Some herbs are annual plants, such as those planted in spring that will die out when cold weather arrives, like basil. Before you lose them to a frost or freeze, take cuttings and get them rooted. If you don't have plants for cuttings, check with gardening friends or purchase small plants at the garden center.
Take cuttings from perennial herbs too, like rosemary and lavender. Root all the cuttings in small pots, pinching back top growth. When a gentle tug on the plant meets resistance, the herbs are rooting and will soon be ready to plant into the herb garden container.
Prepare the soil or purchase potting mix. Add a layer of gravel on the bottom of the container, to add weight and increase drainage. Mix some organic compost into the soil, if you have some available. Herbs grow in all sorts of soil types, but require good drainage.
Allow a few weeks for the cuttings to grow roots in the small container. Clip or pinch back top growth. Removing top growth is especially important on herbs, it encourages growth and helps create a compact, attractive plant. Place the small containers in an area that gets some afternoon shade if temperatures are soaring in your area, as they are in mine.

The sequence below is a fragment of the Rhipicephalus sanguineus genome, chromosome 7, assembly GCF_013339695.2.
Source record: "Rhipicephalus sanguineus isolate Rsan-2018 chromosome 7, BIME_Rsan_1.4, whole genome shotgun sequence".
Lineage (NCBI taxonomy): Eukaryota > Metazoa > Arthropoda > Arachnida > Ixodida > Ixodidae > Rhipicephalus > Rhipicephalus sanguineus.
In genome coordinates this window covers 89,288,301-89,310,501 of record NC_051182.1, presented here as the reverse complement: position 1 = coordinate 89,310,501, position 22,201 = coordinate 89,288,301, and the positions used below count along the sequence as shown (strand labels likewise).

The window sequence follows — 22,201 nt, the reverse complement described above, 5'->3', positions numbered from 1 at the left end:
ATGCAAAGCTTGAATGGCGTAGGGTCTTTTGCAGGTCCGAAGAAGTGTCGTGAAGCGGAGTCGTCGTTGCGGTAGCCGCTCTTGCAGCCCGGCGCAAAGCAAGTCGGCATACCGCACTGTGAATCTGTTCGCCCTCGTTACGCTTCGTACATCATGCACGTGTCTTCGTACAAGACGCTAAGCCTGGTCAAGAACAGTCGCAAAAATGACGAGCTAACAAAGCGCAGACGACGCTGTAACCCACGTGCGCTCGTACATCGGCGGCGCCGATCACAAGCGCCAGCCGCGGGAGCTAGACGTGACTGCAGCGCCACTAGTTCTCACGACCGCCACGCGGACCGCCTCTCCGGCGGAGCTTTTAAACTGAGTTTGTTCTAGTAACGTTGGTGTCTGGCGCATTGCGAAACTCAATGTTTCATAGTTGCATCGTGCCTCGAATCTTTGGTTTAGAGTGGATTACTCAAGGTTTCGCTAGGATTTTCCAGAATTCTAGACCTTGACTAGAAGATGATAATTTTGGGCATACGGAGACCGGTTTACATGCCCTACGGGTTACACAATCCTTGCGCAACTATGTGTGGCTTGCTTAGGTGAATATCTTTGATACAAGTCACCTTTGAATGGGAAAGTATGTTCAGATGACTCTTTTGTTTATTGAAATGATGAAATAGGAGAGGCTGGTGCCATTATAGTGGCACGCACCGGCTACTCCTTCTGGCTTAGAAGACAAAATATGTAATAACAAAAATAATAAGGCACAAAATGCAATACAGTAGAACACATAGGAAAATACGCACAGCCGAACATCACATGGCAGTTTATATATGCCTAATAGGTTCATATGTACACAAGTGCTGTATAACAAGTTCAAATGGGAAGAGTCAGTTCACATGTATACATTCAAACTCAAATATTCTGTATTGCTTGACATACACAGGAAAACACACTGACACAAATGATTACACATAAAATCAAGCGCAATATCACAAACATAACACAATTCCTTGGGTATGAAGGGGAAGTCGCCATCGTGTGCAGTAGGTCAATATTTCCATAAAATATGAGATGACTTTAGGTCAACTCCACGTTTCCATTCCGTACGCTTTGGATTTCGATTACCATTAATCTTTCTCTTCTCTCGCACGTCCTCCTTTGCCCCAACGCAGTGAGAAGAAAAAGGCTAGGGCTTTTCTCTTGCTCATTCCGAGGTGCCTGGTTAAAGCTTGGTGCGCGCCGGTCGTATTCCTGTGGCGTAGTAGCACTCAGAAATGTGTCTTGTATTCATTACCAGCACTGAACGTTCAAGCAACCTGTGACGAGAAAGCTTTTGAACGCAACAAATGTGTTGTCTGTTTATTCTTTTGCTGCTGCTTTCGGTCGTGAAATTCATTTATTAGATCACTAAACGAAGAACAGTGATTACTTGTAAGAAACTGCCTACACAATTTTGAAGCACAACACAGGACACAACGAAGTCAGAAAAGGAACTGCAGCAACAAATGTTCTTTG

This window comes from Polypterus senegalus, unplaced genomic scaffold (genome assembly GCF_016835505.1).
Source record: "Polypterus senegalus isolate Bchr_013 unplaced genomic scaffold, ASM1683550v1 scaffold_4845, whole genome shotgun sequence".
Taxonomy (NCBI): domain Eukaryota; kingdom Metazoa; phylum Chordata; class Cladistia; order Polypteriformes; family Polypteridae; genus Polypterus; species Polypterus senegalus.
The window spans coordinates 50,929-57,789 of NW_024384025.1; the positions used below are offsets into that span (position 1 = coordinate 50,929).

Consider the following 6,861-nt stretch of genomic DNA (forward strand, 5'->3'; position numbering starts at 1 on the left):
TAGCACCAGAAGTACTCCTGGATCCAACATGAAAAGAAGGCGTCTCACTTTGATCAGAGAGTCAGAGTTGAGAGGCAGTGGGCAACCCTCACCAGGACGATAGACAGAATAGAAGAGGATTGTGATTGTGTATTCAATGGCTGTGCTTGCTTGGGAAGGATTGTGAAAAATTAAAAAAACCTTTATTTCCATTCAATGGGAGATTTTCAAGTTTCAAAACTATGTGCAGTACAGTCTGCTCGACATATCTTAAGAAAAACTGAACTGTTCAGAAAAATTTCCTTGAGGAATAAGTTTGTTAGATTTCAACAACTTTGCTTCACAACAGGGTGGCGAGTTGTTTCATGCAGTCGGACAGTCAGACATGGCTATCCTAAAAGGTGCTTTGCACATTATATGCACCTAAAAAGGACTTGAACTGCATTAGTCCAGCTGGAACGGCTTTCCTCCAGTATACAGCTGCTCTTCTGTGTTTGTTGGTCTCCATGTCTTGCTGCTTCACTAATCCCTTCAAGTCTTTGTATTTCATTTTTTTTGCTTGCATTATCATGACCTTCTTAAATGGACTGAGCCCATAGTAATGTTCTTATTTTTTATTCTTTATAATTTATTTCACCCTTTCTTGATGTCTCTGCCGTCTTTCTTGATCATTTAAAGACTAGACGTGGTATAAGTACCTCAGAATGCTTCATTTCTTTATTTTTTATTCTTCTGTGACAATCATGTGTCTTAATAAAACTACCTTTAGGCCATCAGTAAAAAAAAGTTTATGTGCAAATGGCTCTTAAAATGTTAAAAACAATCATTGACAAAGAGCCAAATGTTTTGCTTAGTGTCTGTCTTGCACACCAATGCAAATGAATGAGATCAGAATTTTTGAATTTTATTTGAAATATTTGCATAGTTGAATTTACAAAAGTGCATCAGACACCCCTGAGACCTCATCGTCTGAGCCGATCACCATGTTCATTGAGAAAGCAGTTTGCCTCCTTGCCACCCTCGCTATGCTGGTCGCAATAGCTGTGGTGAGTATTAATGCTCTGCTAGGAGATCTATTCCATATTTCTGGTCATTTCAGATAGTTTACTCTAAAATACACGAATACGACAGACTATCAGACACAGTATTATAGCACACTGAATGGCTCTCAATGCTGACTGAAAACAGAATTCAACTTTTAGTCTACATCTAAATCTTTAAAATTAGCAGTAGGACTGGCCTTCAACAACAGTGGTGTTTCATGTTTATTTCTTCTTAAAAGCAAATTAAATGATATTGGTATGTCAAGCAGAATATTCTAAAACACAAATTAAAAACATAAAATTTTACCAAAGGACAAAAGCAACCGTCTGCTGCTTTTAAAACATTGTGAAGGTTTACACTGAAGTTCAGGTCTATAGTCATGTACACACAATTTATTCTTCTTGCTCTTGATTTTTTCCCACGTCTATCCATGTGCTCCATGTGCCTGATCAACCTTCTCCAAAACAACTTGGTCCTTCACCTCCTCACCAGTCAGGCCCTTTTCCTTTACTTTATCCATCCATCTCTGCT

Planting the Herb Container
When your cuttings have rooted and show some growth on top, you can move them into the herb container. Make sure it is lightweight enough to move around once you have it inside. This will accommodate the need for artificial lighting for the herb container, if needed. Cover the planted container with another layer of pebbles or small gravel.
Allow the newly planted pot to rest in a sunny area. Water and feed the cuttings with a houseplant fertilizer. Move inside when autumn arrives.
Your new herb garden will have a good start and provide fresh herbs for winter cooking. Once inside, locate the container in a window or other area that gets as much sunlight as possible. If you have no window that provides 8 hours of sun daily, place the pot under fluorescent lights for 12 hours daily.
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